Methods: We describe a three-arm parallel group individually randomized control trial to evaluate the effectiveness and implementation of a technology-supported, community-based intervention to improve blood pressure control among people with hypertension in rural KwaZulu-Natal. The study will compare three strategies: 1) standard of care (SOC arm) clinic-based management, 2) home-based blood pressure management supported by community blood pressure monitors (CBPM arm) and a mobile health application to record blood pressure readings and enable clinic-based nurses to remotely manage care, and 3) an identical strategy to the CBPM arm, except that participants will use a cellular blood pressure cuff, which automatically transmits completed readings over cellular networks directly to clinic-based nurses (eCBPM+ arm). The primary effectiveness outcome is change in blood pressure from enrollment to 6 months. The secondary effectiveness outcome is the proportion of participants with blood pressure control at 6 months. Acceptability, fidelity, sustainability, and cost-effectiveness of the interventions will also be assessed.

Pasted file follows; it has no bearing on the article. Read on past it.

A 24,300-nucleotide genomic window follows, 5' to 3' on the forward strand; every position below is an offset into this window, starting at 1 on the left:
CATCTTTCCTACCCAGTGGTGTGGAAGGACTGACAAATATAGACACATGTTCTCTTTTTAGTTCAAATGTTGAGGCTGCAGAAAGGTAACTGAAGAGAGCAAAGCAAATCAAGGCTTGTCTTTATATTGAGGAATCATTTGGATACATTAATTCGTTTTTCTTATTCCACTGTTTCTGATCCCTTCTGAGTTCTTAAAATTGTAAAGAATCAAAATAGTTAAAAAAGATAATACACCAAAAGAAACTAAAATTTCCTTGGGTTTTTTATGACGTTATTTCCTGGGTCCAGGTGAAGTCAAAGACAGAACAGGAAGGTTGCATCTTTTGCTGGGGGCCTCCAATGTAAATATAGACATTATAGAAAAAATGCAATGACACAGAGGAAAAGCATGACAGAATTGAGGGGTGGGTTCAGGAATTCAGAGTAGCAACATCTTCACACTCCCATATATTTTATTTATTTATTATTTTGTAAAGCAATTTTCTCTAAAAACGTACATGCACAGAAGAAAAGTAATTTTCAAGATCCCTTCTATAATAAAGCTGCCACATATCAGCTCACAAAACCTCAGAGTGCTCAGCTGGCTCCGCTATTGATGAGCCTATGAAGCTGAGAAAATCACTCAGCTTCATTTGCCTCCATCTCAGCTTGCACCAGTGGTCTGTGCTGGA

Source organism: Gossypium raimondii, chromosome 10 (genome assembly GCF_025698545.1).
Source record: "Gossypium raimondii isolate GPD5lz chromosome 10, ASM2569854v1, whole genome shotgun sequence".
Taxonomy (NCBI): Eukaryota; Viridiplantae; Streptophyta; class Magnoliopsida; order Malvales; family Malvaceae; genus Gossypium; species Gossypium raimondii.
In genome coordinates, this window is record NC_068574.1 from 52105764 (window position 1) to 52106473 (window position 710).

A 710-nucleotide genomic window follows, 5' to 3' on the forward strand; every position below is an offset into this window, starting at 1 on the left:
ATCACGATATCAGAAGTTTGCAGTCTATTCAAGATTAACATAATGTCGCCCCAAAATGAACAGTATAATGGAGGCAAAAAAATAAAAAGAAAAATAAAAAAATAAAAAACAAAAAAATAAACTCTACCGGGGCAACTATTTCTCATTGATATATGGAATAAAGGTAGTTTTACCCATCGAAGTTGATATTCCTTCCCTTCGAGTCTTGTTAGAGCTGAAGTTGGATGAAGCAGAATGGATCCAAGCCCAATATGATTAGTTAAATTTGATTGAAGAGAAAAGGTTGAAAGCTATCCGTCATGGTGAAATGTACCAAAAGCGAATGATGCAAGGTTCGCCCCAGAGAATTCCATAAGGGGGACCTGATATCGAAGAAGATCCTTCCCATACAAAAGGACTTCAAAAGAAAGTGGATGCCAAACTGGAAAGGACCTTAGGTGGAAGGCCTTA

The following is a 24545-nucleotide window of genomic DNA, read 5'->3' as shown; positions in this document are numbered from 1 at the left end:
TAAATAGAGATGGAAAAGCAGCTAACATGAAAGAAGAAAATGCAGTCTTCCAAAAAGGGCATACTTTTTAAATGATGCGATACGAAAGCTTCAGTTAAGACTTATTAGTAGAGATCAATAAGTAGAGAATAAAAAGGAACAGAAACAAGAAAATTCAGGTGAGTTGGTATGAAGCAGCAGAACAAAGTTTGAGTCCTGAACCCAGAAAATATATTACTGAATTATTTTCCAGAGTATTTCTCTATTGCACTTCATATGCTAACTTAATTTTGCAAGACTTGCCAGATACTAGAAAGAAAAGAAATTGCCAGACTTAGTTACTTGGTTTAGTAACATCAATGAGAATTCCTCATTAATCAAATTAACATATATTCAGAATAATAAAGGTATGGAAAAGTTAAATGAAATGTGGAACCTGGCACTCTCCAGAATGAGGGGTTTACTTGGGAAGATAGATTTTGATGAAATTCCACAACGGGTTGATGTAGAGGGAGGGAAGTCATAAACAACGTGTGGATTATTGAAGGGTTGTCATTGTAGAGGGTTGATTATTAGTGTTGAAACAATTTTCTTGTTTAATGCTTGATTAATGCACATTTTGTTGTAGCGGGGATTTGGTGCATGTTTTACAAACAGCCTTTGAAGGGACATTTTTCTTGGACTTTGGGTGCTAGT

Conclusions: In this protocol, we report the development of interventions in partnership with the South Africa Department of Health, a description of the technology-enhanced interventions, and details of the study design so that our intervention and evaluation can inform similar efforts in rural, resource-limited settings.
- Community healthcare workers
- Digital application
- South Africa